When it comes to free trade agreements (FTAs) pending in Congress, Americans have learned not to get their hopes up. No matter what President Obama might say in favor of passing the three FTAs with Panama, Colombia and South Korea; no matter how close congressional leaders are in getting a deal done; and no matter how many times proponents preach the unsurpassed benefits to free trade, something always blocks final passage.
So we should take the news that Congress is - once again - close to finishing work on the three FTAs with a heavy dose of skepticism. Nevertheless, Congress has the best chance at passage than at any other point since the beginning of the Obama Administration and we cannot afford to squander this opportunity. When the final obstacles are cleared, it's up to Congress to forgo the partisan bickering and get to the business of finally passing these necessary vehicles of economic prosperity and job creation.
A new report from the Council on Foreign Relations spells out in troubling language the damage America's inertia on free trade has caused our economy. Headed by former Bush chief of staff Andy Card and former Senate Majority Leader Tom Daschle, the bipartisan report explains how other nations, especially in the EU, Asia and Central America, have spent the past decade pursuing free trade agreements, all the while the U.S. continues to dither.
The report summarizes: "By allowing the EU, in particular, to gain a first-move advantage, U.S. companies may find themselves forced to conform to European regulatory standards if they are to sell into the world's fastest growing markets." In other words, U.S. businesses are in danger of losing the autonomy that has given them their historical advantage over foreign competition. Now, we're playing catch-up instead of leading.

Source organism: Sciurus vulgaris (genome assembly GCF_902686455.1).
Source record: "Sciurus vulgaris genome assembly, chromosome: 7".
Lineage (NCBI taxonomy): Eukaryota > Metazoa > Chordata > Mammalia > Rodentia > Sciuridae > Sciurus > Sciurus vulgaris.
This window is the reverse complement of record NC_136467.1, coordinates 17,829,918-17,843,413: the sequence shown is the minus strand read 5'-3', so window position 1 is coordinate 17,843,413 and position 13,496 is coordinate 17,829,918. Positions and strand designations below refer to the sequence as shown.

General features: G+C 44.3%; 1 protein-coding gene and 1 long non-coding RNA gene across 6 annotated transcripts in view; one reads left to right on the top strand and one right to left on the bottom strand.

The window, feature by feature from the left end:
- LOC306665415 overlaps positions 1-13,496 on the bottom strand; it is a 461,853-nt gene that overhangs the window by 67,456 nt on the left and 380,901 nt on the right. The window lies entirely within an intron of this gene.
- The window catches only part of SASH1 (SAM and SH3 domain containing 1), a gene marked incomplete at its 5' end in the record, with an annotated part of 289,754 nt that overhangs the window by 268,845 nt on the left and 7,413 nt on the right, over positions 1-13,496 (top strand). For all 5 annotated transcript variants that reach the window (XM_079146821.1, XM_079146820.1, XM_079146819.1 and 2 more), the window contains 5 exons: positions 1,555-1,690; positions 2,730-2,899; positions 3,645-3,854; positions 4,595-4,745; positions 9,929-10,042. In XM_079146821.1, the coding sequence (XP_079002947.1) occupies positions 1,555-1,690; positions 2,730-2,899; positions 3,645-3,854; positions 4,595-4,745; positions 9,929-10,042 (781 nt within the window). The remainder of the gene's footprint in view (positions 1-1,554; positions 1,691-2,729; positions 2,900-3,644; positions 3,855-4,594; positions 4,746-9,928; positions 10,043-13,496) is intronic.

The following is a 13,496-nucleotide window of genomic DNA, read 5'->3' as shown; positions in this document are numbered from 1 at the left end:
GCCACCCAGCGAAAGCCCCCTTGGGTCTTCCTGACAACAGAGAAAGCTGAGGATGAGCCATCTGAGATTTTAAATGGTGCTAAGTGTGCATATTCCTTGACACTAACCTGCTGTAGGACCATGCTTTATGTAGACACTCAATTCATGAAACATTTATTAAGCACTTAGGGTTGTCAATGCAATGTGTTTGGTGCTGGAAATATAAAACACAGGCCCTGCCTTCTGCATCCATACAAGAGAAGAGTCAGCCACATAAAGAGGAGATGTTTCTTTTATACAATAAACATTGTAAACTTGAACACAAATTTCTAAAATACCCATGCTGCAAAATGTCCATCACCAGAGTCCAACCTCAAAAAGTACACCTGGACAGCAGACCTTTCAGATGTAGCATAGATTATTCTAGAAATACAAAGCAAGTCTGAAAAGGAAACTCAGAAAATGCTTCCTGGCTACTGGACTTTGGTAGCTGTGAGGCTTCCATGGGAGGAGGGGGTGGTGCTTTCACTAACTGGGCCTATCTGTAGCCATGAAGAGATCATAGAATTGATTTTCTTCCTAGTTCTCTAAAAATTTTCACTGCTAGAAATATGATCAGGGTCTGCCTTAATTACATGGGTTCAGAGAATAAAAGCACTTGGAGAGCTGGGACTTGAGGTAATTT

The CFR report covers more than the three pending FTAs with Panama, Colombia and South Korea. It sets forth a national trade strategy that "brings to more Americans more of the benefits of global engagement, within the framework of a strengthened, rules-based trading system." The Obama administration should work with Congress to consider the report's findings. If instead the president decides to punt, the Republican presidential candidates should give the report the attention it deserves - and the Obama administration all the criticism it has invited.
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